KMWorld CRM Media Streaming Media Faulkner Speech Technology Unisphere/DBTA
Other ITI Websites
American Library Directory Boardwalk Empire Database Trends and Applications DestinationCRM EContentMag Faulkner Information Services Fulltext Sources Online InfoToday Europe Internet@Schools Intranets Today KMWorld Library Resource Literary Market Place OnlineVideo.net Plexus Publishing Smart Customer Service Speech Technology Streaming Media Streaming Media Europe Streaming Media Producer Unisphere Research



News & Events > NewsBreaks
Back Index Forward
Twitter RSS Feed
 



Factiva Previews New Interfaces
by
Posted On March 1, 2004
On the evening of February 24, Factiva.com users saw a new icon appear on the home page screen. The "New! Preview" icon offers a "sneak peek" at two new interfaces. A new Start Page provides a simplified, Web search-engine-style dialog box for Google-ized search statements, plus some portal-style community services targeted around user profiles. Factiva refers to the Start Page interface screens as an "Information Worker Experience," using terminology borrowed from its new partner, Microsoft. The IWE interface screens also assist users in refocusing search results by connecting automatically to index-based analysis of preliminary search results. Changes have also been made in the Advanced Search options for more experienced users. The previewed interfaces should go into effect throughout the system late this month. At that time, Factiva will also introduce a toolbar.

Karin Borchert, Factiva's chief product officer, informed me that the studies for developing the new tools extend back to last fall. Factiva has relied on extensive customer feedback, usability studies, and Web-site analysis in making the changes. They hope the new interfaces will make searching easier, faster, and more relevant. Borchert said, "We recognize people go to the Web to conduct searches, but we're encouraging people to turn to us for business searches by marrying simplicity with quality content." The content searched will remain the same via both routes, but results may differ, according to Borchert, depending on the different search interfaces used. The Start Page still allows searchers to move to the Advanced Search option right away.

The Information Worker Experience screens allow searchers comfortable with the minimalist ways of Web search engines to just enter a couple of terms in a dialog box to start the search process. At initiation, the system prompts users to identify their industry, job function or department, and geographic region. Using this profile information, the system can then adjust what it retrieves in a Community section, which offers "Most Read" headlines, "Latest News," and "Editor's Choice." Other tabs reach Web news through links and pictures from Reuters and Associated Press.

Free-text search results are filtered against Factiva Intelligent Indexing and enhanced source selection algorithms to present search alternatives. Greg Merkle of Factiva wouldn't describe the process as clustering. "Our algorithm covers several levels of interpretation, mapping to our indexing. We also use statistical ranking as part of the results for targeting or filtering." The semi-clustering of results will enable searchers to disambiguate searching (for example, Apple the computer company from apple the agribusiness product or Coach the company from coach the sports figure).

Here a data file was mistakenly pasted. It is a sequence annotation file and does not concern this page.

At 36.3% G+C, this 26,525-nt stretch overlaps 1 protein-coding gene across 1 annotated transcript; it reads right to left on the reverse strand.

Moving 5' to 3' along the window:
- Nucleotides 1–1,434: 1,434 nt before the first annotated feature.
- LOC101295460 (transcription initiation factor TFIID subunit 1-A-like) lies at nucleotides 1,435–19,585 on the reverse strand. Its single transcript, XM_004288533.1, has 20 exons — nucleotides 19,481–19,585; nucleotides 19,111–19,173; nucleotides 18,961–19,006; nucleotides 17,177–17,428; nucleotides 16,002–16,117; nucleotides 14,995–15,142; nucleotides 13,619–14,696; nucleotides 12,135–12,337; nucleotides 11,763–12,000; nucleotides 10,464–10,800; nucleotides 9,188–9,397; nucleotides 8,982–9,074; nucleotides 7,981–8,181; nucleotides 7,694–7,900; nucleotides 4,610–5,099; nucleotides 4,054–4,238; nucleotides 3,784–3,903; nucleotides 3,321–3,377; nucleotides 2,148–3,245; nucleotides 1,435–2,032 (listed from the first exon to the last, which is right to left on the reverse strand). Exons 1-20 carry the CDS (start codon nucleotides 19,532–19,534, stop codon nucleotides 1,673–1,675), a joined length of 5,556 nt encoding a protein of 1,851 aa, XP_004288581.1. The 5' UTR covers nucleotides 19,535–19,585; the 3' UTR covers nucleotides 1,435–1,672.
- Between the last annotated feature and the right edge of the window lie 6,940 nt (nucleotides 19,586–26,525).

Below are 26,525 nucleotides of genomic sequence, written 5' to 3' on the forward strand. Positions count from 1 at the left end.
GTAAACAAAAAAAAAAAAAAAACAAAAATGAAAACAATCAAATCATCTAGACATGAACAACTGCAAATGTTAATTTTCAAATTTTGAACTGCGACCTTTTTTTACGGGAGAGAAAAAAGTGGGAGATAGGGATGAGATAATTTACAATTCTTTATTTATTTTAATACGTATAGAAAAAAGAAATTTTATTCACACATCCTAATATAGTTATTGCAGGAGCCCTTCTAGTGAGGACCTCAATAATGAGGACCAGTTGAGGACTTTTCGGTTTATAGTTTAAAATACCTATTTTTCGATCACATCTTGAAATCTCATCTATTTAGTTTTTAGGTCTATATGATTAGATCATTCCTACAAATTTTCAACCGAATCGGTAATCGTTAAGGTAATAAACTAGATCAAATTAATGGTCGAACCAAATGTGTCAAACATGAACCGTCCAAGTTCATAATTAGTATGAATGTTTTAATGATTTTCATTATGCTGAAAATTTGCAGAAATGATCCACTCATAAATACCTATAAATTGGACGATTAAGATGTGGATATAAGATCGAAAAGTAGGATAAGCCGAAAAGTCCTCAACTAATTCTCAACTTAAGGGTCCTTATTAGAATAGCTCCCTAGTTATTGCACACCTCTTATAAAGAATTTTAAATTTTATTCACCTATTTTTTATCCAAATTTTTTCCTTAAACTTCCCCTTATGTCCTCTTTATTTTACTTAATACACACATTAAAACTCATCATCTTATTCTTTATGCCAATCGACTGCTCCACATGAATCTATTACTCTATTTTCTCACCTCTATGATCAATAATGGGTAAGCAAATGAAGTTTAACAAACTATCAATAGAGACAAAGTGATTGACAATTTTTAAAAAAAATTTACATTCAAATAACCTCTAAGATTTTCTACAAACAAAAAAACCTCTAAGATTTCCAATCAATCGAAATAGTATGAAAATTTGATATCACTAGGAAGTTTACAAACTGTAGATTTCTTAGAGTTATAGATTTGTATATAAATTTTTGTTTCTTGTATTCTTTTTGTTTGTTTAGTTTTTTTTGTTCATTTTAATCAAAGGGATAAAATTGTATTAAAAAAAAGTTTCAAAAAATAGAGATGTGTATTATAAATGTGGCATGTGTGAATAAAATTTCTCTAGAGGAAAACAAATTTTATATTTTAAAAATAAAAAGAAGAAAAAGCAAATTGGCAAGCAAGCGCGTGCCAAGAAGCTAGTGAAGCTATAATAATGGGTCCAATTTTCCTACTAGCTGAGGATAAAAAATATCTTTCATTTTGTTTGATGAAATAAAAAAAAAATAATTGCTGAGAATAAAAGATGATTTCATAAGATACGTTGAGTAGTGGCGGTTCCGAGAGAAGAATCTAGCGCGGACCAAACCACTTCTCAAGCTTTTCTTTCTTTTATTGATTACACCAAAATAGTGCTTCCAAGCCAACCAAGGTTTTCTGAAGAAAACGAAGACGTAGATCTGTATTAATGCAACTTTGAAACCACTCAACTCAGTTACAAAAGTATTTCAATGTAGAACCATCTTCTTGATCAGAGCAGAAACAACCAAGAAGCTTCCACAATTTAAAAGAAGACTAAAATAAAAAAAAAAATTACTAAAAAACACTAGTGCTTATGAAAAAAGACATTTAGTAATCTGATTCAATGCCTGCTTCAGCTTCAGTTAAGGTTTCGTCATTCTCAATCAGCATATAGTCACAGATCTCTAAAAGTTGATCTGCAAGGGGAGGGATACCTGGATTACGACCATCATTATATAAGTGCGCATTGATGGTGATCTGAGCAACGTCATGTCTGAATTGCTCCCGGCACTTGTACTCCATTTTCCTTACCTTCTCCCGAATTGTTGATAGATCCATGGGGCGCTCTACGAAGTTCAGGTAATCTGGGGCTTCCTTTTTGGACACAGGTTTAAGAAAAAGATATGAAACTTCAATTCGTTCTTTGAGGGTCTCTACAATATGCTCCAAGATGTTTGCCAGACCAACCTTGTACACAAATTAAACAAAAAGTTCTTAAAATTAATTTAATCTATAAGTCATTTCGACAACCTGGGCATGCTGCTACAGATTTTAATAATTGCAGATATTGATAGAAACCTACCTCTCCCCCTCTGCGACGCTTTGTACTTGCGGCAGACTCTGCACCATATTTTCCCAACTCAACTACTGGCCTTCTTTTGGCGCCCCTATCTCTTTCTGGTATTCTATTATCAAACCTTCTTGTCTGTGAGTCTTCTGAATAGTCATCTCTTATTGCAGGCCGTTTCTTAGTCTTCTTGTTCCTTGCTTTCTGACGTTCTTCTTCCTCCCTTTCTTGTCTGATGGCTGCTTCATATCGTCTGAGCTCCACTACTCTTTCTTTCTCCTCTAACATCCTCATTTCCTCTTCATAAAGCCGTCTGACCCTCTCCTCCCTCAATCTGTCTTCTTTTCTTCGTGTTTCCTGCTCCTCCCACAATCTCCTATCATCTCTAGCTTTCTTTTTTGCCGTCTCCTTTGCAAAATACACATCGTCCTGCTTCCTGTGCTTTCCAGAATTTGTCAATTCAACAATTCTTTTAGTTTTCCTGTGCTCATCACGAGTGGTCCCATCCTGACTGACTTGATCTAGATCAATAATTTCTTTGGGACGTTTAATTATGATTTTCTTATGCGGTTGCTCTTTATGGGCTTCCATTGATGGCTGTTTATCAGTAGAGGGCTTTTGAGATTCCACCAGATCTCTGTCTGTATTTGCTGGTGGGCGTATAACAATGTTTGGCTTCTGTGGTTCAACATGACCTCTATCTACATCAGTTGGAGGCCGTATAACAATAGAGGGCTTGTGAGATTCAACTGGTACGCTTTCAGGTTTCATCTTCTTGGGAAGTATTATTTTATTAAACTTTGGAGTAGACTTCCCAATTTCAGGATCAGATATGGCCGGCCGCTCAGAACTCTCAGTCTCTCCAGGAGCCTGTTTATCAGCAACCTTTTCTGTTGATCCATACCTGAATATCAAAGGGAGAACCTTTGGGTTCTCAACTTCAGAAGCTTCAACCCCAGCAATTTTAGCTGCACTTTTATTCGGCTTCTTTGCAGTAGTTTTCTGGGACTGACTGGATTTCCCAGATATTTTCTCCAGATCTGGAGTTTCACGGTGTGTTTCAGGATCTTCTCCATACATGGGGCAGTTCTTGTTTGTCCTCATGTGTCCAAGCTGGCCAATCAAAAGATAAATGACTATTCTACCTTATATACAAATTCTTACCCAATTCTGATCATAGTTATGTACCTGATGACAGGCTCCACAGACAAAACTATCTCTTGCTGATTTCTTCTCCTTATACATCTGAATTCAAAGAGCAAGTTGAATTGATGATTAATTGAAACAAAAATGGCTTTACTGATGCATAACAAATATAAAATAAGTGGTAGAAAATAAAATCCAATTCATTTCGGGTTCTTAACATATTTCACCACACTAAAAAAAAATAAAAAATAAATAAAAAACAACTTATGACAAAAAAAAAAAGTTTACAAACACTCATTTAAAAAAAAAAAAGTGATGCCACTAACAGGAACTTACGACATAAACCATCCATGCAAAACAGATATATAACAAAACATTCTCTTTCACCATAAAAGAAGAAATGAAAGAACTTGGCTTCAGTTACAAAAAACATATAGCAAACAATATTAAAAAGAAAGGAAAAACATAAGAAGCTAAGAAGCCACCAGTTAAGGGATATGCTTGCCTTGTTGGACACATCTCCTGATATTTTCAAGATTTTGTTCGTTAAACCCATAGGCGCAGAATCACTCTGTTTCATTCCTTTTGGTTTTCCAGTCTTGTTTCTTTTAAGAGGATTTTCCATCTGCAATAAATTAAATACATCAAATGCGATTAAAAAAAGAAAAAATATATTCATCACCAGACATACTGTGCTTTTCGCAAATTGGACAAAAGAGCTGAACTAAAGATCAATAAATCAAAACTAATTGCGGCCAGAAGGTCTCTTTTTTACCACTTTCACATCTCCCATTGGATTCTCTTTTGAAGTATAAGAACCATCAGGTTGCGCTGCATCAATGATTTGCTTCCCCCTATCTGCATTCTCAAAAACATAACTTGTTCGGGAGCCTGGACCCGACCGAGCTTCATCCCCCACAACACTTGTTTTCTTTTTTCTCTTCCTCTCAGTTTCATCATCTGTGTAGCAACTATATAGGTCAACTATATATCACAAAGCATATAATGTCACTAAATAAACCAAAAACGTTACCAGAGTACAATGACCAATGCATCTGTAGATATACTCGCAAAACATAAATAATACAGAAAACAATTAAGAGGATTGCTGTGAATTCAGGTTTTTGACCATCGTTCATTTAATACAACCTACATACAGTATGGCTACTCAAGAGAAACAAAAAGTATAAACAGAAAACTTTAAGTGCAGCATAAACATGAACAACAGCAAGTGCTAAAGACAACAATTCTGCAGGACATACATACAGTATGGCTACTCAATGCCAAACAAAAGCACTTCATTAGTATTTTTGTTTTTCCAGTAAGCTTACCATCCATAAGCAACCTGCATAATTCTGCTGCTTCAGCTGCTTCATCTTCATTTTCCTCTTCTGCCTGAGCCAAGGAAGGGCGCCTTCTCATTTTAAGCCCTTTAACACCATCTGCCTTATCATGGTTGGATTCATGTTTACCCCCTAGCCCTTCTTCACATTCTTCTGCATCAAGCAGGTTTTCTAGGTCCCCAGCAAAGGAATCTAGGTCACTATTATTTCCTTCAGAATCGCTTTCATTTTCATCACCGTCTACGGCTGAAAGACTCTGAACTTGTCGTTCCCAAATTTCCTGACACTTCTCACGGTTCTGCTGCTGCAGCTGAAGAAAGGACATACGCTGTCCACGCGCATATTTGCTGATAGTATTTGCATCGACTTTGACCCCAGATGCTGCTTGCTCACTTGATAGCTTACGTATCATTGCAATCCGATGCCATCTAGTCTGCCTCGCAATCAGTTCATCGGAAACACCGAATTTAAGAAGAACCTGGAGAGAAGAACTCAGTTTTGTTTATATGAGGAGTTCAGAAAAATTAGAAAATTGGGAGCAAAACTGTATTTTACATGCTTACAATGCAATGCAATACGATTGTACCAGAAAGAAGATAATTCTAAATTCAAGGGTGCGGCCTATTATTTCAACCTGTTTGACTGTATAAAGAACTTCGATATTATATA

Searches in the IWE version join terms with an implied AND; phrase adjacency needs quotation marks. The IWE search screen also posts a list of recent company searches conducted by the user. A simple click and the system will reconduct searches from the company list.

In the Advanced Screen, the source selection function has been improved, enabling easier selection of single sources. Sources also include the Web sites that Factiva's editors determined have real merit. Borchert indicated that Factiva staff has reduced the kinds and numbers of Web sites they crawl to target only the most relevant and the ones people use.

The free-text search statement box has been relocated at the top of the Advanced Search screen. Or searchers can look up within the context of all sources or only subjects or companies. Training options and links to instructions have also been improved, as well as speed of loading and page size.

Though not available during the preview period, the Factiva Toolbar will be made available at no extra charge when the new interfaces launch systemwide later this month. The Toolbar will rest on screen, available for a one-click into the Factiva data through the Start Page/IWE route. Once in the system, users can redirect their searching to the Advanced Search route. Searcher Mary Ellen Bates has tested the Toolbar and states, "The Factiva toolbar is a new addition to my browser bar, and I'm impressed with its simplicity. Similar to the Google toolbar, you type in a query and go directly to Factiva's search results."

The new interfaces will be available through Factiva.com, Factiva Search Module, and Factiva Search for Microsoft Office 2003. In time, Factiva also plans to introduce the Start Page/IWE search route to searchers coming to their data through Dow Jones' wsj.com route.


Barbara Quint is senior editor of Online Searcher, co-editor of The Information Advisor’s Guide to Internet Research, and a columnist for Information Today.

Email Barbara Quint
Comments Add A Comment

              Back to top